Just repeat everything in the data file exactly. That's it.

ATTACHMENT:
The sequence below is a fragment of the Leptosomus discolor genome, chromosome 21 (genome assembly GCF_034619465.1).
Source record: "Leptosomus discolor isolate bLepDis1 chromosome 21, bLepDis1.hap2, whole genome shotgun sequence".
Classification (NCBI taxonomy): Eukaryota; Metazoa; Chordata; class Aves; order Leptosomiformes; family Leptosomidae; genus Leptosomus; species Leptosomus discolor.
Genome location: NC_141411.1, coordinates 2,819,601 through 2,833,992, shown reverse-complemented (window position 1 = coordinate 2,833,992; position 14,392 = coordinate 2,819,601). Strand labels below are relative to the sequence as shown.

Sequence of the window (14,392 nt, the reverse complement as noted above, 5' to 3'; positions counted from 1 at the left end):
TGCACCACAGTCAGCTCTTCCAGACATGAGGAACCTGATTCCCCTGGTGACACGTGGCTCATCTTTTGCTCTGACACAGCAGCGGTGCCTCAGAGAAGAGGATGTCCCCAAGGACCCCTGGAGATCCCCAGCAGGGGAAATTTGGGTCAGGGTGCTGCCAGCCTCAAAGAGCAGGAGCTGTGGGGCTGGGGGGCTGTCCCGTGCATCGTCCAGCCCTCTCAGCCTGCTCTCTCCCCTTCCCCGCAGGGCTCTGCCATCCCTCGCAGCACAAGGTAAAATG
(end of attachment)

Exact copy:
The sequence below is a fragment of the Leptosomus discolor genome, chromosome 21 (genome assembly GCF_034619465.1).
Source record: "Leptosomus discolor isolate bLepDis1 chromosome 21, bLepDis1.hap2, whole genome shotgun sequence".
Classification (NCBI taxonomy): Eukaryota; Metazoa; Chordata; class Aves; order Leptosomiformes; family Leptosomidae; genus Leptosomus; species Leptosomus discolor.
Genome location: NC_141411.1, coordinates 2,819,601 through 2,833,992, shown reverse-complemented (window position 1 = coordinate 2,833,992; position 14,392 = coordinate 2,819,601). Strand labels below are relative to the sequence as shown.

Sequence of the window (14,392 nt, the reverse complement as noted above, 5' to 3'; positions counted from 1 at the left end):
TGCACCACAGTCAGCTCTTCCAGACATGAGGAACCTGATTCCCCTGGTGACACGTGGCTCATCTTTTGCTCTGACACAGCAGCGGTGCCTCAGAGAAGAGGATGTCCCCAAGGACCCCTGGAGATCCCCAGCAGGGGAAATTTGGGTCAGGGTGCTGCCAGCCTCAAAGAGCAGGAGCTGTGGGGCTGGGGGGCTGTCCCGTGCATCGTCCAGCCCTCTCAGCCTGCTCTCTCCCCTTCCCCGCAGGGCTCTGCCATCCCTCGCAGCACAAGGTAAAATG